The Dangers of Ignorance
In his ascendence to President, Bush ushered in a new era of fashionable ignorance. Educated, intelligent people became "elites," and the so-called "reality-based community" is now seen as worse at analyzing and making policy than the "faith-based community" who make decisions with their "gut" and wallow in their lack of qualifications or knowledge.
The perils in setting the course of the most powerful nation on Earth in willful ignorance are manifest.
The recent tsunami gives us an excellent example of the dangers of ignorance. You see, as noted on NPR the other day, when the water on the coasts of Indonesia, Sri Lanka, India, the Maldives, etc., suddenly retreated far beyond normal even for low tide, many inhabitants and tourists ran down onto the beach in amazement. Locals in many places began gathering up the fish lying around, left behind by the water's sudden retreat.
At the same time, wild animals were fleeing the coastal areas in droves. Why? They knew something the people didn't.
Had the inhabitants known that a sudden, large-scale retreat of the ocean from the coast is a sign of an incoming tsunami, many of them would have lived. Very few wild animals were caught in the tsunami because, through instinct or whatnot, they knew. And, through whatever wisdom passed down from generation to generation, native hunter-gatherer tribes on many of the small islands in the Indian Ocean survived, to the great surprise of the authorities.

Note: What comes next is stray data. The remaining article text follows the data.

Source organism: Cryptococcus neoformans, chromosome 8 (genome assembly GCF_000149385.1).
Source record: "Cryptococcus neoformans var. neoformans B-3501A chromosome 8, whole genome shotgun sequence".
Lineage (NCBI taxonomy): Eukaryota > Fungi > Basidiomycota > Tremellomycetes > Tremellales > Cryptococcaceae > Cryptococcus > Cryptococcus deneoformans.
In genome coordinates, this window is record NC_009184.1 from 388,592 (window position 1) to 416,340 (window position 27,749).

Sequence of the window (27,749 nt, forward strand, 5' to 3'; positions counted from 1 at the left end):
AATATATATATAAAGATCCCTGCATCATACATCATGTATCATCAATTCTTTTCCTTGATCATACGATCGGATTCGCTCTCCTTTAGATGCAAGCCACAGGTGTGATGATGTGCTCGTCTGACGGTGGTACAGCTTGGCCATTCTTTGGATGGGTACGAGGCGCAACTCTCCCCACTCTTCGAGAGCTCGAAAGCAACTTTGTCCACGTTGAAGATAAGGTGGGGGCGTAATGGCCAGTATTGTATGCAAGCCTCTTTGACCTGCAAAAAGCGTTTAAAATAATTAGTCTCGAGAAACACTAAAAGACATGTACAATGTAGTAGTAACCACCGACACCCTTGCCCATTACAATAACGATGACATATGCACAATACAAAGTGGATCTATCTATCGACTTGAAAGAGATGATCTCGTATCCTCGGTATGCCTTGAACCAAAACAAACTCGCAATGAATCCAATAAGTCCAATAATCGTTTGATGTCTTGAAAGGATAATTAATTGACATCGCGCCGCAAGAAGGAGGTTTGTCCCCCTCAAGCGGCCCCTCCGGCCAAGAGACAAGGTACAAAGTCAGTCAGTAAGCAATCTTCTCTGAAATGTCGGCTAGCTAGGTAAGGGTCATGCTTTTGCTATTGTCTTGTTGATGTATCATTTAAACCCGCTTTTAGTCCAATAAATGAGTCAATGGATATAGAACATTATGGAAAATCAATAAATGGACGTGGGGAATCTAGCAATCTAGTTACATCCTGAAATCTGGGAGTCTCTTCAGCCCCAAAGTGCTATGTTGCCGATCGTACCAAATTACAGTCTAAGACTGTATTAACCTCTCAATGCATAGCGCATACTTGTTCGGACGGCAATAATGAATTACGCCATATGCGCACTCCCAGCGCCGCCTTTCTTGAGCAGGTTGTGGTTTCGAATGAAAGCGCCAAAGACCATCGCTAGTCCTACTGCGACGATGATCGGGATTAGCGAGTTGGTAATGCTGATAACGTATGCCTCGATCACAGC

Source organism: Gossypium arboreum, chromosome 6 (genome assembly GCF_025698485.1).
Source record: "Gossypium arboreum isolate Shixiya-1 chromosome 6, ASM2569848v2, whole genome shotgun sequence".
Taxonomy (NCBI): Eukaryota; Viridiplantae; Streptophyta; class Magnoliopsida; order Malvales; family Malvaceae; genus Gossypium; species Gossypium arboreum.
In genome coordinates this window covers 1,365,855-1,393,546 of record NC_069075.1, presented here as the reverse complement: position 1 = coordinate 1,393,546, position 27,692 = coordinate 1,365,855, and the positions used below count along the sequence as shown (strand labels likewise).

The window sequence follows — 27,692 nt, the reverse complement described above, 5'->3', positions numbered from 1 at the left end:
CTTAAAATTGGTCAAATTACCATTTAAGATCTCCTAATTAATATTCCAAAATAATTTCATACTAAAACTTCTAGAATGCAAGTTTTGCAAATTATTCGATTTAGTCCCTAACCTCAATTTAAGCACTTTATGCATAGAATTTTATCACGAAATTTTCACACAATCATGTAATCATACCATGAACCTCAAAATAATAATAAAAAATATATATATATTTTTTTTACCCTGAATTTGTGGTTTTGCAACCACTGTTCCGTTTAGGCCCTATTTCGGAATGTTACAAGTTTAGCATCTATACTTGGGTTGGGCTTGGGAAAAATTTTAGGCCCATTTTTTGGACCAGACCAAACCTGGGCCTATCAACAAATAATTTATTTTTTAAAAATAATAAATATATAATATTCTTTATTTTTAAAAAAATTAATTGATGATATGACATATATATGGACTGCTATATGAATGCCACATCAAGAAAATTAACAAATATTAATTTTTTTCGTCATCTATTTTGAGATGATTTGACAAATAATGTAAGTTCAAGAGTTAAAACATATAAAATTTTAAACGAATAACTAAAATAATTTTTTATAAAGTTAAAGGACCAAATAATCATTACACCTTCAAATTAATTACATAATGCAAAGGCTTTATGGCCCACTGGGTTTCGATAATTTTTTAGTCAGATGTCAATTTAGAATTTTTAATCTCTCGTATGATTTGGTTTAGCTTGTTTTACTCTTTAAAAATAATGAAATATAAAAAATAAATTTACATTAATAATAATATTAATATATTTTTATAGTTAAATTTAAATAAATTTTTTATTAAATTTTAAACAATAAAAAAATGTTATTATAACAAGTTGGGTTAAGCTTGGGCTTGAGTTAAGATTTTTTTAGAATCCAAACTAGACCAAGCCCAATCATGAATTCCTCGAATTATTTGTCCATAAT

What most disturbed me about this story was that I know the signs of a tsunami, from my time living in Alaska where tsunamis are a big worry, but that the people living on the coasts of these tsunami-vulnerable countries didn't. I couldn't help thinking that I could have saved some of those people had I been there...
But here we see where ignorance leads. Ignorance leads us down onto the beach, our eyes dazzled by the odd sight of the retreated ocean and multitudes of fish for easy taking. Knowledge, on the other hand, tells us to run from the beach as fast as we can before the tsunami arrives.
The Bush regime, in its decision to invade Iraq, was the people running down onto the beach. They saw an easy target, a bad guy who they could topple, control of vast reserves of oil, and revenge for Saddam's attempted assassination of the Bush the elder. Critics of the march to war were the people running inland. They warned of insurgency, protracted nation-building, and creating a breeding ground for terrorists.
Someone needs to take Bush and the rest of his regime to a local elementary school and reacquaint them with what every fifth-grader knows: Knowledge is power.
Because the unspoken corollary is: Power without knowledge leads to folly.